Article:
Water recharge agreement helps wildlife's habitat
KEARNEY, Neb. —
Central Nebraska Public Power and Irrigation District acted to extend agreements for ground water recharge.
One agreement with the Platte River Recovery Implementation Program helps meet goals to offset depletion of water during non-irrigation season.
The Platte River Program helps maintain the land that threatened and endangered species call home.
"Amongst the things that we do, we hire contractors who get in the river with heavy equipment and do tillage operation to suppress vegetation," said Jerry Kenny, executive director of the Platte River Recovery Implementation Program.
The agreement between CNPPID and the Platte River Program increases the flow of the river and protects species' habitats.
"It's part of the recovery program for the whooping crane, the least tern and the piping plovers habitat associated with their needs," said Jeff Buettner, public relations coordinator for Central Nebraska Public Power and Irrigation District.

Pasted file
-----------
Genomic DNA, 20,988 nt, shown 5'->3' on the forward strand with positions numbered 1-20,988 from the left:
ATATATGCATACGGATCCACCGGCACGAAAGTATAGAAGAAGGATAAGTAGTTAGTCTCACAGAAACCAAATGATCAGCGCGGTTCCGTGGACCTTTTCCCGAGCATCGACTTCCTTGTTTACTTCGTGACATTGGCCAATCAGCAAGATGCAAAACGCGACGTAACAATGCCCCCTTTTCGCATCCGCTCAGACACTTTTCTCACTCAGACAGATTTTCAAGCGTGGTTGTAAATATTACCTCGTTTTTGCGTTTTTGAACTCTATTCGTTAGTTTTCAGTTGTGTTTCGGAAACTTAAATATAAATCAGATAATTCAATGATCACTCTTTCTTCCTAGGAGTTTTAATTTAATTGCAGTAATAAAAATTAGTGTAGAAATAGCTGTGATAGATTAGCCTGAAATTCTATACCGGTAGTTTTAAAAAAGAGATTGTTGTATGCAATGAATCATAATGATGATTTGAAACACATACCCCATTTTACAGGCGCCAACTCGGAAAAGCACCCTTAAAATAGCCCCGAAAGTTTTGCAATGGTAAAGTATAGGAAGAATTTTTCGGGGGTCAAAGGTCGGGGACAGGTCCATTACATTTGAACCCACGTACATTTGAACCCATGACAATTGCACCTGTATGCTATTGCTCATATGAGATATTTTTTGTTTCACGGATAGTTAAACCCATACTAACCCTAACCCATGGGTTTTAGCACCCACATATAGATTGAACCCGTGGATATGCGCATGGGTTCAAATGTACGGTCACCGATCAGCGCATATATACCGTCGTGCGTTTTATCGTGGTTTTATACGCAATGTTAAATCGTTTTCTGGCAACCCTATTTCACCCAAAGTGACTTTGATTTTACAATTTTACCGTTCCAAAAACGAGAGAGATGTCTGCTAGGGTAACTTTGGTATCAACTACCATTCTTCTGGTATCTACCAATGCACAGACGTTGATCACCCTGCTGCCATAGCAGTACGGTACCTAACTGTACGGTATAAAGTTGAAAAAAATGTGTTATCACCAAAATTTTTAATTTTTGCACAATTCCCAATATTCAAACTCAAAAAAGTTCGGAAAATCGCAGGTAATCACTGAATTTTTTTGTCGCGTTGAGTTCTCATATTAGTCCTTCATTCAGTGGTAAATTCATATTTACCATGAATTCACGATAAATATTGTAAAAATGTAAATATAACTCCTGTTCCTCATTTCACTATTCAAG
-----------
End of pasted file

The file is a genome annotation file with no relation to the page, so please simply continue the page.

The water is stored underground and held until it's needed.
"The basic concept is take water from the river at a time when there is more water than the species need and put it back in the river at a time when there is a deficit," Kenny said.
The Platte River Program is currently working on a new agreement that would allow them to pump the water back into the river when necessary.
The water recharge programs provides benefits to these species to keep them coming back to Central Nebraska.